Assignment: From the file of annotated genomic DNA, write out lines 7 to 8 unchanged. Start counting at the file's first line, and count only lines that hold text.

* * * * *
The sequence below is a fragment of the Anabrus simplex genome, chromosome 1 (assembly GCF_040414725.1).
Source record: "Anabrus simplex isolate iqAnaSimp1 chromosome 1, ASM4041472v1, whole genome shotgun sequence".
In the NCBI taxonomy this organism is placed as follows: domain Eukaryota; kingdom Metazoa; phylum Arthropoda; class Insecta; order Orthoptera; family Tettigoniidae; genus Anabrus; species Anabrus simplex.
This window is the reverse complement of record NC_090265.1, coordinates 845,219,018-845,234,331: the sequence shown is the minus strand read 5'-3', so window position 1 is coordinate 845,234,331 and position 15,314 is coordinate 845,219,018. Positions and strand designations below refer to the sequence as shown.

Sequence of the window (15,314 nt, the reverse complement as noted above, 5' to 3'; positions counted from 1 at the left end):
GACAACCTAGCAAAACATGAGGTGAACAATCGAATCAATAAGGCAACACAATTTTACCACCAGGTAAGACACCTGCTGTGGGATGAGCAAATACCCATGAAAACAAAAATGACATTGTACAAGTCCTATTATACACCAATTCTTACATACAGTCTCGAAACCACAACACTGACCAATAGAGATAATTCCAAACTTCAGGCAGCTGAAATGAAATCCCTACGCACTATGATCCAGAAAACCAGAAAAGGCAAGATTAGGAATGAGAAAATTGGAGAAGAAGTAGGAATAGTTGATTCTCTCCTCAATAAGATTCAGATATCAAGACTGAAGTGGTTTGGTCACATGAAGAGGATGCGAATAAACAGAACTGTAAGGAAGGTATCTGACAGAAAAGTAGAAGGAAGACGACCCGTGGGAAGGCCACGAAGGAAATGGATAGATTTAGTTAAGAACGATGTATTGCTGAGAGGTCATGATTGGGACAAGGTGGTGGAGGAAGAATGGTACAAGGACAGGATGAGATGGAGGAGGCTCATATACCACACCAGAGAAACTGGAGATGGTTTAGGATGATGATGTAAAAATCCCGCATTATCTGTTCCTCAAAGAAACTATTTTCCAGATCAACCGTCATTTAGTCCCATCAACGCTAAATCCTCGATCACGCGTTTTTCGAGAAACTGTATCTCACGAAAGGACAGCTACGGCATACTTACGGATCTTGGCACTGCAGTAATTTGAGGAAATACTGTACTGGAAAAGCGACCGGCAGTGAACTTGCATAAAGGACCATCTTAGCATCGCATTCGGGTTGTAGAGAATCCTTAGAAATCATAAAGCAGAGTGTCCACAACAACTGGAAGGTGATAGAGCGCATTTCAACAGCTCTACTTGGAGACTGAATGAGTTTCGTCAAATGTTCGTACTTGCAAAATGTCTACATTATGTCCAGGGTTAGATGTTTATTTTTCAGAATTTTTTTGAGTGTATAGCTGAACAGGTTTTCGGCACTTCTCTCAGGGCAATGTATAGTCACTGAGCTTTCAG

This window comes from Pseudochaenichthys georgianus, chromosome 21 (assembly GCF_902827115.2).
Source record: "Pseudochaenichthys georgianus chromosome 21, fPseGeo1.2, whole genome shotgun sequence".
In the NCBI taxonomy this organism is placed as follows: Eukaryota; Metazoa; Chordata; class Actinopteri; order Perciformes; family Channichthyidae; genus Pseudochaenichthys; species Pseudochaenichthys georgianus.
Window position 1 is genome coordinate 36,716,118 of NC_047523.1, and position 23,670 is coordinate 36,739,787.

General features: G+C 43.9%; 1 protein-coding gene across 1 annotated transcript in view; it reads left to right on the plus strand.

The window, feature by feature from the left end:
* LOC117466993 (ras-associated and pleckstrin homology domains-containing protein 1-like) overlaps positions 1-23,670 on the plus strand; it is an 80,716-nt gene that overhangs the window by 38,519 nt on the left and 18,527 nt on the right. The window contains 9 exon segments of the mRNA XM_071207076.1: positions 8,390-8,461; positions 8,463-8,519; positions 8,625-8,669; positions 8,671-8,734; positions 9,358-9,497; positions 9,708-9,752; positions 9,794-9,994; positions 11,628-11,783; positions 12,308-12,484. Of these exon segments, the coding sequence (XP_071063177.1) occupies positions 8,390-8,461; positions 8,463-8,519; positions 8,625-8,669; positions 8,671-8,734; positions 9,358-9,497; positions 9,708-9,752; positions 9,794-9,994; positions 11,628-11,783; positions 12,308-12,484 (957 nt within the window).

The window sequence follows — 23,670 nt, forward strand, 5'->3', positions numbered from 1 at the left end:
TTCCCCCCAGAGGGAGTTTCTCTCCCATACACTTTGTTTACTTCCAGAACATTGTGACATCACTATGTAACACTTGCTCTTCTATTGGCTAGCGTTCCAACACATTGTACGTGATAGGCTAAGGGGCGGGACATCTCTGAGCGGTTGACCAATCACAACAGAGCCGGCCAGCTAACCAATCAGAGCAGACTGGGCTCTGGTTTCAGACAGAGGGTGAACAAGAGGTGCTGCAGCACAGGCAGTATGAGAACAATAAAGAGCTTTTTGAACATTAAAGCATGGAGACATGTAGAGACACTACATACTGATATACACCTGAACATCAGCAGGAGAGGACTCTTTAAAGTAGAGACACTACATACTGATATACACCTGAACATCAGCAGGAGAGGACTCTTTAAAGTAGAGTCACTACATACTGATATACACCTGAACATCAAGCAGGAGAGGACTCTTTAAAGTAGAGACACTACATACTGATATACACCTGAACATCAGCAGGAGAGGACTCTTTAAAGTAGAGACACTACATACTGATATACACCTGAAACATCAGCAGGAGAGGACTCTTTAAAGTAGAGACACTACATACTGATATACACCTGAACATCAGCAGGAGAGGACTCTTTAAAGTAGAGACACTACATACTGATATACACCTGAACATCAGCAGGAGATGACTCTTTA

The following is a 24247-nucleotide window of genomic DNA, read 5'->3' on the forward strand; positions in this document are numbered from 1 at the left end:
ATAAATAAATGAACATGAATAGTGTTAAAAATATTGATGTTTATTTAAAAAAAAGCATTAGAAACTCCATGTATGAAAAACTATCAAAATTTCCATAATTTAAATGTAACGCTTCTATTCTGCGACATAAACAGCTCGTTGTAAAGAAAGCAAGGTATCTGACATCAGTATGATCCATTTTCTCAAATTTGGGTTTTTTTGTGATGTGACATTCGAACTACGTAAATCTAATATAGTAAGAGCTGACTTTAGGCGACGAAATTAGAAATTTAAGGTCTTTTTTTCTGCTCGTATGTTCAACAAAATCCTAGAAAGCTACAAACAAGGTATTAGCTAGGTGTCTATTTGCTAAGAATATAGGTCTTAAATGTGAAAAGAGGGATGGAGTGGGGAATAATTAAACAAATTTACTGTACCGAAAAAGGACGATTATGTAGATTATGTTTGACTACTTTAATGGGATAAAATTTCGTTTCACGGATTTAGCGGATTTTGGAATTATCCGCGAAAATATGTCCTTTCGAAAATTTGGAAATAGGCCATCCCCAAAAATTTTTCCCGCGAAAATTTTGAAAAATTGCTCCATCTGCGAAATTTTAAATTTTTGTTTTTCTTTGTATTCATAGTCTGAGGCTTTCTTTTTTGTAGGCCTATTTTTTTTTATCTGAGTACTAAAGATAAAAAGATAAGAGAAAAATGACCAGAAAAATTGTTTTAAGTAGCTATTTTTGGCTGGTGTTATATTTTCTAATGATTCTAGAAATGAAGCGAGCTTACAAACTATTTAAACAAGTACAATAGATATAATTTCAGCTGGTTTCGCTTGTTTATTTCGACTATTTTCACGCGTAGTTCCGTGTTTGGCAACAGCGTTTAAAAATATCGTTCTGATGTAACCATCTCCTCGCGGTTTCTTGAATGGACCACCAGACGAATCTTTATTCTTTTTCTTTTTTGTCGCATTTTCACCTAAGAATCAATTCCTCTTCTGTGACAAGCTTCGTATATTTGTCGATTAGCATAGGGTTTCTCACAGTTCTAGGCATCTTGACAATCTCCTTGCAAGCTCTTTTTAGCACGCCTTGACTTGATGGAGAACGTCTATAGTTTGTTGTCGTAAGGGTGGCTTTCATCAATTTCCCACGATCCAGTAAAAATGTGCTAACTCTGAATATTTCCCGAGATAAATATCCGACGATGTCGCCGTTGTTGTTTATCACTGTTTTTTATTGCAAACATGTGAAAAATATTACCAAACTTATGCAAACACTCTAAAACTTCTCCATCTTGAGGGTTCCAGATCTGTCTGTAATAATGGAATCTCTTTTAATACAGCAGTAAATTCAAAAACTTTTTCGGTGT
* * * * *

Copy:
This window comes from Pseudochaenichthys georgianus, chromosome 21 (assembly GCF_902827115.2).
Source record: "Pseudochaenichthys georgianus chromosome 21, fPseGeo1.2, whole genome shotgun sequence".